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    Themes of 2016: technology puts millions of jobs in jeopardy

    millions of jobs in jeopardy
    Machines are performing more complex feats of human sorts of reasoning.
    Machines are performing more complex feats of human sorts of reasoning. Photograph: Alamy Stock Photo

    In a sense, it was surprising that 2016 was the year in which the social threat posed by rapid technological progress became a topic of serious and widespread discussion. It was, after all, the first year since 2007 when all of the world’s advanced economies managed to grow and in which unemployment rates fell across the rich world.

    Yet those bright spots could not distract from other worries. Pay rises remain elusive for many workers, despite economic growth. Each day seems to bring new evidence of the massive economic disruption to come: from self-driving vehicles deployed by Tesla and Uber to experimentation with cashier-less shops by Amazon.

    But the biggest warning signs that something in society has gone awry were the political shocks of Brexit and Donald Trump. These votes seemed to reflect not just a resentment at the elites who have captured most of the gains from recent economic growth, but also the dawning realisation that the economic and social marginalisation of whole classes of people might, thanks to technological change, become a permanent feature of the landscape.

    The Digital Revolution has been growing in its transformative influence for decades, in the process undermining the economic power and indeed the very purpose of much of the workforce. Technology has allowed companies to move jobs to countries where wages and labour rules are more favourable, to automate away jobs altogether or to change the structure of markets in ways that reduce labourers’ autonomy and power.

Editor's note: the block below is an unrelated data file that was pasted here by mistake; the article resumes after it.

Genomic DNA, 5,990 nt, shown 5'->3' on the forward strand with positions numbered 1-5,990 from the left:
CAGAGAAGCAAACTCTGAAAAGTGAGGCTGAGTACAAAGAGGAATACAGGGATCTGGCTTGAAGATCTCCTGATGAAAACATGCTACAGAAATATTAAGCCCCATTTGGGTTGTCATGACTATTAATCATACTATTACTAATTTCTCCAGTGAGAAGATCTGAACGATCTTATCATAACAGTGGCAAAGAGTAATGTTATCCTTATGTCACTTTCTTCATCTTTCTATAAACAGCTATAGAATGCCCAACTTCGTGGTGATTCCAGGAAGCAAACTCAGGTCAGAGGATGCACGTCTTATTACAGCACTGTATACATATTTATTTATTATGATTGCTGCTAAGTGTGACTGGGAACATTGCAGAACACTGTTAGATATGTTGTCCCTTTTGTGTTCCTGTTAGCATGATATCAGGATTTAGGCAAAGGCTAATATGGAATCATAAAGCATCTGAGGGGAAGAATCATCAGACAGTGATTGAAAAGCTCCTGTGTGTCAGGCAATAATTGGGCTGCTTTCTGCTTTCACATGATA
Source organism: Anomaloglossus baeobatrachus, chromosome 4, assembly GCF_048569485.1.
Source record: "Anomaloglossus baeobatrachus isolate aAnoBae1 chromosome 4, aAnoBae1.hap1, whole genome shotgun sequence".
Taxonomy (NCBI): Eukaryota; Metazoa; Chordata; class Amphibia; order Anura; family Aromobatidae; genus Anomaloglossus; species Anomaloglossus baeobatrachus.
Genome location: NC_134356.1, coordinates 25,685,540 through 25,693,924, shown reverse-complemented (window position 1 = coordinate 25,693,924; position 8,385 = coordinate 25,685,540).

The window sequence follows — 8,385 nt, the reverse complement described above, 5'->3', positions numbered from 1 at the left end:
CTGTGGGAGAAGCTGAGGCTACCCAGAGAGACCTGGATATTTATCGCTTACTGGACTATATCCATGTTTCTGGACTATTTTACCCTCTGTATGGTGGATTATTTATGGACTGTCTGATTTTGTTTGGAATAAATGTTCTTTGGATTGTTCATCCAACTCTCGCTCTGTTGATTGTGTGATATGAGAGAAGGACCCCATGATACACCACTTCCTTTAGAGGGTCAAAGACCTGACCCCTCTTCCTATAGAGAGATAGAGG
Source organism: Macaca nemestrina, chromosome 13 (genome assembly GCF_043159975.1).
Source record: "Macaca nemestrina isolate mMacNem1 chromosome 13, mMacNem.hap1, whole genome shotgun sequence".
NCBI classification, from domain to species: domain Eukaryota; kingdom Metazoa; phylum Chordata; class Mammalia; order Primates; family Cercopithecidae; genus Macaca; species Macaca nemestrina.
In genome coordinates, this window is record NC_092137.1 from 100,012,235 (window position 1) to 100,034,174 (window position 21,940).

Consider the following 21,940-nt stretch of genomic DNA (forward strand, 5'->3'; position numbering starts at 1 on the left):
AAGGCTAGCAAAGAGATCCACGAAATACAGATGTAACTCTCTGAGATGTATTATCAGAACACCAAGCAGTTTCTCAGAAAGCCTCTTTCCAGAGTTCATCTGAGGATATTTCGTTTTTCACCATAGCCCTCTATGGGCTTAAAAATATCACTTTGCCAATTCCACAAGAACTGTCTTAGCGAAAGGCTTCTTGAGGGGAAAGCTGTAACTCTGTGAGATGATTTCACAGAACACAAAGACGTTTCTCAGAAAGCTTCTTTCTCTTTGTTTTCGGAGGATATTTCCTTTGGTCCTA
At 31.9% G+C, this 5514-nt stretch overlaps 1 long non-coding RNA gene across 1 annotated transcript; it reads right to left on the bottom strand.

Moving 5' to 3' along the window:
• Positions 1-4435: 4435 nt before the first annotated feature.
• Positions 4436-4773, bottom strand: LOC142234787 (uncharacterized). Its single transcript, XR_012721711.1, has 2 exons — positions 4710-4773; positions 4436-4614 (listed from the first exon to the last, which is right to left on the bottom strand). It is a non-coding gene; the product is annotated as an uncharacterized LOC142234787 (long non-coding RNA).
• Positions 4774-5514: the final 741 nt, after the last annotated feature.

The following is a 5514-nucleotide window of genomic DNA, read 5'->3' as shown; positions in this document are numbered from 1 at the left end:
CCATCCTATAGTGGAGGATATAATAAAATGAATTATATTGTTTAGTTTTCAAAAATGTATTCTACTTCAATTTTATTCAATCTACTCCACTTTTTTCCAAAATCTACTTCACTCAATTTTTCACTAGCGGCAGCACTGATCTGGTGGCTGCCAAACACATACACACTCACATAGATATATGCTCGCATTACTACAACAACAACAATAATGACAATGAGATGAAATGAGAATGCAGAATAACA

As workers’ economic circumstances change, they have little choice but to try to get by – to compete against machines and against other similarly vulnerable workers – in an attempt to maintain a tenuous grip on the employment ladder. The intensity of this competition has held down wages. Stagnant rates of pay have in turn hobbled the economy, by making it harder for governments to manage the business cycle and by reducing the incentive within firms to invest in labour-saving, productivity-enhancing equipment.

    Now we have begun to see how this stress translates into political conflict. It is increasingly clear to economists and technocratically minded politicians that economic growth alone is not nearly enough to satisfy the median voter. People also want secure, meaningful, well-compensated work. What is in doubt is whether the digital economy is capable of providing such jobs.

    Hopes that tech startups might create new categories of good, mass employment for workers without university degrees have been dashed. Optimism that the gig economy might provide enough satisfying work to fill the gaps created by the disruption of the traditional economy has also met with disappointment.

    It is increasingly apparent that a better world of work is not going to appear without a big helping hand from government policy. Shocking electoral results are the first evidence that political systems built for a different era are cracking under the demands of the digital economy.

    In a world in which technology makes employment more precarious and less remunerative for many workers, redistribution will need to become much more generous and ubiquitous. But building a social consensus around that view, and building the political movement to bring it into being, is the work of generations. Meanwhile, the prospect of much greater redistribution can exacerbate tensions between different groups within society; those already of a mind to be suspicious of outsiders are anything but pleased at the possibility that more public money will flow to those unlike themselves.